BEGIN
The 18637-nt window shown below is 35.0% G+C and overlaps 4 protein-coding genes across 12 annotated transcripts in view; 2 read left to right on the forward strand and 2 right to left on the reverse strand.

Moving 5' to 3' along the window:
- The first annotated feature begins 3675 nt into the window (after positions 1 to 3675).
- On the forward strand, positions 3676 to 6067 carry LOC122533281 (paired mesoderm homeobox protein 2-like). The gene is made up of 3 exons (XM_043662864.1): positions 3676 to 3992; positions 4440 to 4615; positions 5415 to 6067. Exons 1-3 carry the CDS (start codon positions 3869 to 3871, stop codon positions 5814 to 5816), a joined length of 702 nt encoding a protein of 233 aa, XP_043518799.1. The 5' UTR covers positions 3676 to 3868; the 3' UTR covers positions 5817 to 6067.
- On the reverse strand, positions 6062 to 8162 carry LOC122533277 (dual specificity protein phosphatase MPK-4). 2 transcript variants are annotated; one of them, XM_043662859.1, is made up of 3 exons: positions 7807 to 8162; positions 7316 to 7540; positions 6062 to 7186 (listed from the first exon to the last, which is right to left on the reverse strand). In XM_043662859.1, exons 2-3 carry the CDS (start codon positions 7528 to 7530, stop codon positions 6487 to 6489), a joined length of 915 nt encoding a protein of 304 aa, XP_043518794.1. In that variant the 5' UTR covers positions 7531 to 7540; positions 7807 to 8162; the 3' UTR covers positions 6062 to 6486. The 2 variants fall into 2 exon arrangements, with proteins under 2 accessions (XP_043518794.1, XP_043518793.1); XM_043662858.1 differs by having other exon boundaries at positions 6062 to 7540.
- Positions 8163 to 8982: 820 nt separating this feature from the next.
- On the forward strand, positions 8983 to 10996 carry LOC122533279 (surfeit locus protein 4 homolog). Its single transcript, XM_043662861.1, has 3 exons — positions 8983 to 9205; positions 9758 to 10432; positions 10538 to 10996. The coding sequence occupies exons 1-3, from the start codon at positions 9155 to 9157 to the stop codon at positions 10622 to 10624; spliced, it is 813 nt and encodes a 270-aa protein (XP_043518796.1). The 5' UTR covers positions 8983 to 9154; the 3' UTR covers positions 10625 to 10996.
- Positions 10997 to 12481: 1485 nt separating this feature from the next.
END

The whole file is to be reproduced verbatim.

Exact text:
The 18637-nt window shown below is 35.0% G+C and overlaps 4 protein-coding genes across 12 annotated transcripts in view; 2 read left to right on the forward strand and 2 right to left on the reverse strand.

Moving 5' to 3' along the window:
- The first annotated feature begins 3675 nt into the window (after positions 1 to 3675).
- On the forward strand, positions 3676 to 6067 carry LOC122533281 (paired mesoderm homeobox protein 2-like). The gene is made up of 3 exons (XM_043662864.1): positions 3676 to 3992; positions 4440 to 4615; positions 5415 to 6067. Exons 1-3 carry the CDS (start codon positions 3869 to 3871, stop codon positions 5814 to 5816), a joined length of 702 nt encoding a protein of 233 aa, XP_043518799.1. The 5' UTR covers positions 3676 to 3868; the 3' UTR covers positions 5817 to 6067.
- On the reverse strand, positions 6062 to 8162 carry LOC122533277 (dual specificity protein phosphatase MPK-4). 2 transcript variants are annotated; one of them, XM_043662859.1, is made up of 3 exons: positions 7807 to 8162; positions 7316 to 7540; positions 6062 to 7186 (listed from the first exon to the last, which is right to left on the reverse strand). In XM_043662859.1, exons 2-3 carry the CDS (start codon positions 7528 to 7530, stop codon positions 6487 to 6489), a joined length of 915 nt encoding a protein of 304 aa, XP_043518794.1. In that variant the 5' UTR covers positions 7531 to 7540; positions 7807 to 8162; the 3' UTR covers positions 6062 to 6486. The 2 variants fall into 2 exon arrangements, with proteins under 2 accessions (XP_043518794.1, XP_043518793.1); XM_043662858.1 differs by having other exon boundaries at positions 6062 to 7540.
- Positions 8163 to 8982: 820 nt separating this feature from the next.
- On the forward strand, positions 8983 to 10996 carry LOC122533279 (surfeit locus protein 4 homolog). Its single transcript, XM_043662861.1, has 3 exons — positions 8983 to 9205; positions 9758 to 10432; positions 10538 to 10996. The coding sequence occupies exons 1-3, from the start codon at positions 9155 to 9157 to the stop codon at positions 10622 to 10624; spliced, it is 813 nt and encodes a 270-aa protein (XP_043518796.1). The 5' UTR covers positions 8983 to 9154; the 3' UTR covers positions 10625 to 10996.
- Positions 10997 to 12481: 1485 nt separating this feature from the next.